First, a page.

Ubuntu 11.04 is ready for release

Natty Narwhal will arrive in a week, with the server edition packing OpenStack, two cloud automation additions and an upgraded server power management package
Written by Jack Clark, Contributor on

Ubuntu 11.04 is set to arrive on schedule next week, with an emphasis on OpenStack and cloud automation in the server edition.

On 28 April, Ubuntu steward Canonical will release the server distribution of the open-source operating system, alongside the desktop version, the company said on Thursday. The 11.04 update is also known as Natty Narwhal.

Ubuntu 11.04

Ubuntu 11.04 is set to arrive on schedule, seen here in its alpha 3 version.

"A big thing that we are interested in, aside from public and private cloud, is we see cloud not only as a deployment issue but as a change in the way applications are developed," Steve George, director of business development at Canonical, told ZDNet UK.

Server edition

The server edition has gained two cloud automation options — Cobbler and MCollective — which seek to add greater automation to the installation and configuration of 11.04-powered servers.

Cobbler is provisioning software that automates the installation and configuring of Linux servers. It supports installs for a variety of hypervisors, including Xen, QEMU, KVM and "some variants of VMware", according to the open-source Cobbler project.

"It's an installation methodology. Imagine a situation where you have 20 web servers out in the cloud, and you get hit by a big release so you need to quadruple the web servers out there," George said. "Rather than trying to launch from a CD or configure by hand, that allows you to do automated [Cobbler] installation."

MCollective is a server automation and orchestration tool that has awareness of Amazon Machine Images (AMI) and metadata. This means automation policies can be set according to the type of AMI a server is mounted on and the regions it can be running in, according to George.

"From our perspective, we want to give Ubuntu developers and users the abilities to use automation and scalability wherever [the servers] are," George said.

A big change in the server update is the addition of the Cactus distribution of OpenStack. The open-source cloud platform has been incorporated alongside Eucalyptus into the Ubuntu Enterprise Cloud (UEC). The move, revealed alongside the release of OpenStack's Bexar version in February, puts a rival to Eucalpytus into the heart of UEC.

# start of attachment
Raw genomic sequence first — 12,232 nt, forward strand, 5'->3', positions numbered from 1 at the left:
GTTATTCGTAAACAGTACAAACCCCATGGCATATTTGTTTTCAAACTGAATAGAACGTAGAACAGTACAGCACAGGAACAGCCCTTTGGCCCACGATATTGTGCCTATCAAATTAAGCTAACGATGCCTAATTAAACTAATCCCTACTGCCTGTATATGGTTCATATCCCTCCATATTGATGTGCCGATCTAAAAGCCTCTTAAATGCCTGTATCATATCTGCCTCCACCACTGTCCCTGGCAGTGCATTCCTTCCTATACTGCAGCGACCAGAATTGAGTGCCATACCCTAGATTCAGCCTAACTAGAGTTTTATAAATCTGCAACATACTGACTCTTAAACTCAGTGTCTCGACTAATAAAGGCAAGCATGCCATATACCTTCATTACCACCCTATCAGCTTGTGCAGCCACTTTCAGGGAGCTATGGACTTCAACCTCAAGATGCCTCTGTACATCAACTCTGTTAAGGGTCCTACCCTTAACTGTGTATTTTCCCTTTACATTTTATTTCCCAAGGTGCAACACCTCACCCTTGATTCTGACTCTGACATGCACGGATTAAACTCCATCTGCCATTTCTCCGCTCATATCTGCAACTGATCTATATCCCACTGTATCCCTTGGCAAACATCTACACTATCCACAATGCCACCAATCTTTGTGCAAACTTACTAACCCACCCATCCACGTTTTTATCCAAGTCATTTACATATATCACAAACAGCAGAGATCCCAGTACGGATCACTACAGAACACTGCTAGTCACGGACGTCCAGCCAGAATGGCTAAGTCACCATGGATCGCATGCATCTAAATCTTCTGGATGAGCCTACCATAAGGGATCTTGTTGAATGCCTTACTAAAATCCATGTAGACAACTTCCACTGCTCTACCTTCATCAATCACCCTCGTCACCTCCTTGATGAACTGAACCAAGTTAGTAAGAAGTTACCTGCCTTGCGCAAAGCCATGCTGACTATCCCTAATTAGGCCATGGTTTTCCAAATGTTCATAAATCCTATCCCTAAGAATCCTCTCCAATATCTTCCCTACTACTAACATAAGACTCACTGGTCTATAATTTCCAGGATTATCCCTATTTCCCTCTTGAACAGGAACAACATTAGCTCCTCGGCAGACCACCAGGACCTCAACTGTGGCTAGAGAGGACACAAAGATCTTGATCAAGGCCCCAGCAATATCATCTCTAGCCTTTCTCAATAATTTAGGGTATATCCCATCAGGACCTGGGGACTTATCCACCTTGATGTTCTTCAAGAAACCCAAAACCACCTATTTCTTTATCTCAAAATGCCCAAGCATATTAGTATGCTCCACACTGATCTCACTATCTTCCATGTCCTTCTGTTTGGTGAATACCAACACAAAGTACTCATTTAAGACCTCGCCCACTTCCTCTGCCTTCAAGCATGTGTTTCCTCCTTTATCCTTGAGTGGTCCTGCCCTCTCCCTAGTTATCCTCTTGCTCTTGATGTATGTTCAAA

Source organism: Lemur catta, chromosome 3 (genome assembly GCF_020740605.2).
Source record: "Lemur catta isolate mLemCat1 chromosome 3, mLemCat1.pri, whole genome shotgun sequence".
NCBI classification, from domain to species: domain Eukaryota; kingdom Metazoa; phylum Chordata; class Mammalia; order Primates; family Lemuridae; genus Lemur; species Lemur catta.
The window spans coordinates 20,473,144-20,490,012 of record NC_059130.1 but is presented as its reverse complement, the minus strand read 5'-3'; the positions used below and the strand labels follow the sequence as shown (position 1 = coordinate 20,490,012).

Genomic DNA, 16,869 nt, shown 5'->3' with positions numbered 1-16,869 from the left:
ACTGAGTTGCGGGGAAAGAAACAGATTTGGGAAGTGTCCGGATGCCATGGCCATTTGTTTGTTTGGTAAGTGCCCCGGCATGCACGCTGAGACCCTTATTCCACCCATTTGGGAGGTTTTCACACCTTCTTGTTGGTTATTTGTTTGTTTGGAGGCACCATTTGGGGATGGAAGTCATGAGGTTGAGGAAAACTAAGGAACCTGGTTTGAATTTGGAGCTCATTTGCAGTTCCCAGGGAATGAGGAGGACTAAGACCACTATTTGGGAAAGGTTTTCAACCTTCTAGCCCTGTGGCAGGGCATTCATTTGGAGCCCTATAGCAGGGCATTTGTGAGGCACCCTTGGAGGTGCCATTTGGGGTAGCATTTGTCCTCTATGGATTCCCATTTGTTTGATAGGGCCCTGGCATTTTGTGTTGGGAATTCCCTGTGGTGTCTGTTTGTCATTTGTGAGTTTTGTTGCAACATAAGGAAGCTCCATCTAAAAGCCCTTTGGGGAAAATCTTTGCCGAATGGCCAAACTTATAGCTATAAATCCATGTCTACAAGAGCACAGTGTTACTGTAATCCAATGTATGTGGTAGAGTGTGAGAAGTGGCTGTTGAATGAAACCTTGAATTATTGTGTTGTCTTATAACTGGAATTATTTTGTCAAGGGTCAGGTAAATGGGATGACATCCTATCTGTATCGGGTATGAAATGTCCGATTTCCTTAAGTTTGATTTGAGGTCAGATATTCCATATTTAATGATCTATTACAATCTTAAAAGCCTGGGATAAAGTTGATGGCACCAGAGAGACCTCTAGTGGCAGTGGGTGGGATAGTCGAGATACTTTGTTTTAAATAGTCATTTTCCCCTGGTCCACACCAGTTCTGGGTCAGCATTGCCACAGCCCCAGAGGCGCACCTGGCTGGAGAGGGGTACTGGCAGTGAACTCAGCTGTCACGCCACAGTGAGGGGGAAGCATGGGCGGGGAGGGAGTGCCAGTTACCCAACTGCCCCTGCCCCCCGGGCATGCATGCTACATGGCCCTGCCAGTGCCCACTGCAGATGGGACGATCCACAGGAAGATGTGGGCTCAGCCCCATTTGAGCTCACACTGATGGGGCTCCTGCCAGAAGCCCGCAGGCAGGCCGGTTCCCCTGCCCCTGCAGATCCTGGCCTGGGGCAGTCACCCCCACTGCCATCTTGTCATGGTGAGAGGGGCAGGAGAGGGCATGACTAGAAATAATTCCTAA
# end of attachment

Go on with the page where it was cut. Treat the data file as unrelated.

George declined to be drawn on whether Canonical may move the core of UEC to OpenStack. "We've added OpenStack essentially as a technology preview," he said. "Generally speaking, our objective is to have a single 'blessed' and maintained technology. For example, on virtualisation that's KVM."

The PowerNap power-saving service has also been updated in Natty Narwhal's server edition to version 2.0. The software is now capable of monitoring user, system and network activity, and factoring in this data when setting policies for server hibernation.

According to figures from web analysis company Builtwith.com, Ubuntu is installed on 2.41 percent of the servers it has tracked, compared with Red Hat Enterprise Linux at 5.58 percent. However, Ubuntu server's usage has been trending up over the past year.

Desktop changes

The desktop version of Natty Narwhal is also set to debut next week, with one major change being the use of the Unity desktop instead of Gnome. However, a number of users have expressed concern at the switch.

In addition, the desktop 11.04 will come with the Firefox 4 web browser and LibreOffice 3.3.2 — the fork from OpenOffice — as standard. It also promises to bring speed and selection improvements to Ubuntu One, which allows people to back up and sync their desktop to the cloud.

The desktop update will also allow users to rate and review applications from the Ubuntu Software Centre and share those ratings on social-networking services via new Gwibber features.

Version 11.10 of Ubuntu, dubbed Oneiric Ocelot, is due to be released in October as part of Canonical's standard six-month release pattern.

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